There's a new spacecraft in Earth orbit, with a really "far out" mission: to map the outer solar system. NASA's Interstellar Boundary Explorer mission, or IBEX launched successfully from the Kwajalein Atoll in the Pacific Ocean at 1:47 p.m. EDT, Sunday, from an Orbital Sciences Pegasus XL launch vehicle. IBEX will be the first spacecraft to image and map dynamic interactions taking place in the outer solar system. The two Voyager probes sent back a limited amount of information about the region of space where our solar system ends and interstellar space begins. But beyond that, not much is known about this area. The region is about three times further from the sun than the orbit of
planet Pluto. "No one has seen an image of the interaction at the edge of our solar system where the solar wind collides with interstellar space," said IBEX Principal Investigator David McComas of the Southwest Research Institute in San Antonio. "We know we're going to be surprised."
The spacecraft separated from the third stage of its Pegasus launch vehicle at 1:53 p.m. and immediately began powering up components necessary to control onboard systems. The operations team is continuing to check out spacecraft subsystems.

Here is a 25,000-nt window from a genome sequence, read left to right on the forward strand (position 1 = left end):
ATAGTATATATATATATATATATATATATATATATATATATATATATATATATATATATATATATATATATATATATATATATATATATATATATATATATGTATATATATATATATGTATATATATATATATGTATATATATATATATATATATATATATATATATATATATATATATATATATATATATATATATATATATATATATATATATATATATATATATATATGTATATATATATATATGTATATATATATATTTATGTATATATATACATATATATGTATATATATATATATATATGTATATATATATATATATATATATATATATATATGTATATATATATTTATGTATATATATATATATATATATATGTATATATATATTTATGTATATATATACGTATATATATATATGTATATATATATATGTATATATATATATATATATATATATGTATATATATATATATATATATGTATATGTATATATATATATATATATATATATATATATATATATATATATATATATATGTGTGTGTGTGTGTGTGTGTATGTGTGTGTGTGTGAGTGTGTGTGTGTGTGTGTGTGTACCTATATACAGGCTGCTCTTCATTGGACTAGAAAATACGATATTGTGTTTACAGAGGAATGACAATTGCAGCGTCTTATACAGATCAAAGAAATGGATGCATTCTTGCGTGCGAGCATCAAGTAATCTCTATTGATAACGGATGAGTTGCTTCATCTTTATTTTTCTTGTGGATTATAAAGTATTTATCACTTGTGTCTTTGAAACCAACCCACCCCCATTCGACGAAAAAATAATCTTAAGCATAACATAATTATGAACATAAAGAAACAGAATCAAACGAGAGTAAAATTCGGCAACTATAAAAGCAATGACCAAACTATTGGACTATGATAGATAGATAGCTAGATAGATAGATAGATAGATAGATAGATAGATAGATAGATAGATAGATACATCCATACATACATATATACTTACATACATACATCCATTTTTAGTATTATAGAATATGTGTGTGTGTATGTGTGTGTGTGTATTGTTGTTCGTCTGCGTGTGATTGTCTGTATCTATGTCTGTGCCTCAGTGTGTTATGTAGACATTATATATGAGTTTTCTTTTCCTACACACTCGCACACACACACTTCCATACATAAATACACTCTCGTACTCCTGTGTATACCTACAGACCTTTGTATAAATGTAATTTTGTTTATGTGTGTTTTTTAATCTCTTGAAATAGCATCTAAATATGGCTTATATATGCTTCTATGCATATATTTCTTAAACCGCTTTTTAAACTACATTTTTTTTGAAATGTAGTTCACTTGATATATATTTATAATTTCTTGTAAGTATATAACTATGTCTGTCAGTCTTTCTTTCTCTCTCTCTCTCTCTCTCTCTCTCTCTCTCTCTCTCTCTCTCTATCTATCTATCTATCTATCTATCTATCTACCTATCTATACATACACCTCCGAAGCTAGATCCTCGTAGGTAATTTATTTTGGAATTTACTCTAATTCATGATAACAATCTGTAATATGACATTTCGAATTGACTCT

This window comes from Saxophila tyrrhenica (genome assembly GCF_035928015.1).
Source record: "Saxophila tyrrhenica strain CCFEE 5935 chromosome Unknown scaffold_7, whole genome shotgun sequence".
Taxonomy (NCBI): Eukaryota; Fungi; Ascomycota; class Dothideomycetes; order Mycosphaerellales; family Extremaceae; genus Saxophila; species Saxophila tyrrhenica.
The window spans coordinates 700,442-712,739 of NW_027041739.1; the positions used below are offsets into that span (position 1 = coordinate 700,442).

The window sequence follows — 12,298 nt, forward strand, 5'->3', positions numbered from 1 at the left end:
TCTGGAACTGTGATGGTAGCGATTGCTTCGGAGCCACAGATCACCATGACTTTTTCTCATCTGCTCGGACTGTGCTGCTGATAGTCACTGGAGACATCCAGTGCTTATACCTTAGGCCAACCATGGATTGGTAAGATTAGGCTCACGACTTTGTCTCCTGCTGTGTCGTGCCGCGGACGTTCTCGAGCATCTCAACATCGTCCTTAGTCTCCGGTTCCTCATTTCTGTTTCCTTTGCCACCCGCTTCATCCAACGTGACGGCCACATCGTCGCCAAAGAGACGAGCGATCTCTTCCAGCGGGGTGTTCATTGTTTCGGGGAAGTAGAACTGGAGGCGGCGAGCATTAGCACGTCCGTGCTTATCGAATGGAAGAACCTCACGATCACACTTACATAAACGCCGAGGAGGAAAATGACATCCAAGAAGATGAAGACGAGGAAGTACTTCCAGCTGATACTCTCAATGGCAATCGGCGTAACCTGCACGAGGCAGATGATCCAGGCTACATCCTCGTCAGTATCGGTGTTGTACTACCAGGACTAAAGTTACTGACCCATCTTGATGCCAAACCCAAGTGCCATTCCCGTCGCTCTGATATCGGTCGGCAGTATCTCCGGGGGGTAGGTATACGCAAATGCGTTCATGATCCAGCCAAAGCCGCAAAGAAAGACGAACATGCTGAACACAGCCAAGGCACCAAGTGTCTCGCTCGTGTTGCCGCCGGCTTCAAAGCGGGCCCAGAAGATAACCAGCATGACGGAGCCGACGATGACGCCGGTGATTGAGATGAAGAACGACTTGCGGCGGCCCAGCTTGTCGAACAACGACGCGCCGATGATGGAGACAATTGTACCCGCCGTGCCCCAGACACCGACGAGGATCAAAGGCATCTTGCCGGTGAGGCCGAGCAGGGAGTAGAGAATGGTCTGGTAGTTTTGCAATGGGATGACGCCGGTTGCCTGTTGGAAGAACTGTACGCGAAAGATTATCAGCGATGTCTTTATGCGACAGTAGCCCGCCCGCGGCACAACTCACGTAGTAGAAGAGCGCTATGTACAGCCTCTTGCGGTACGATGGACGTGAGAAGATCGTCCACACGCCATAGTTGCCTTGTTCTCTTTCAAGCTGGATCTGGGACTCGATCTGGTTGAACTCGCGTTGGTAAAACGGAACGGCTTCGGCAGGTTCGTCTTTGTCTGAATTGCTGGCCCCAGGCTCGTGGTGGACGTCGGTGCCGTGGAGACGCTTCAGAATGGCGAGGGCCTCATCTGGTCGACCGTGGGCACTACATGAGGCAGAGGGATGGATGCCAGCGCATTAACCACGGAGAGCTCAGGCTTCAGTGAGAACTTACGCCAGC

"After a 45-day orbit raising and spacecraft checkout period, the spacecraft will start its exciting science mission," said IBEX mission manager Greg Frazier of NASA's Goddard Space Flight Center in Greenbelt, Md.
"The heliosphere's boundary region is enormous, and the Voyager crossings of the termination shock, while historic, only sampled two tiny areas 10 billion miles (16 billion km) apart," NASA scientist Eric Christian said.
Voyager 1 passed the inner boundary in 2004 and Voyager 2 crossed over last year.
The solar wind, a stream of electrically conducting gas continuously moving outward from the sun at 1 million mph (1.6 million kph), blows against this interstellar material and forms a huge protective bubble around the solar system. This bubble is called the heliosphere.
As the solar wind reaches far beyond the planets to the solar system's outer limits, it encounters the edge of the heliosphere and collides with interstellar space. A shock wave is present at this boundary.
"Every six months, we will make global sky maps of where these atoms come from and how fast they are traveling. From this information, we will be able to discover what the edge of our bubble looks like and learn about the properties of the interstellar cloud that lies beyond the bubble," physicist Herb Funsten of the U.S. Department of Energy's Los Alamos National Laboratory.
Observatório Astronômico Monoceros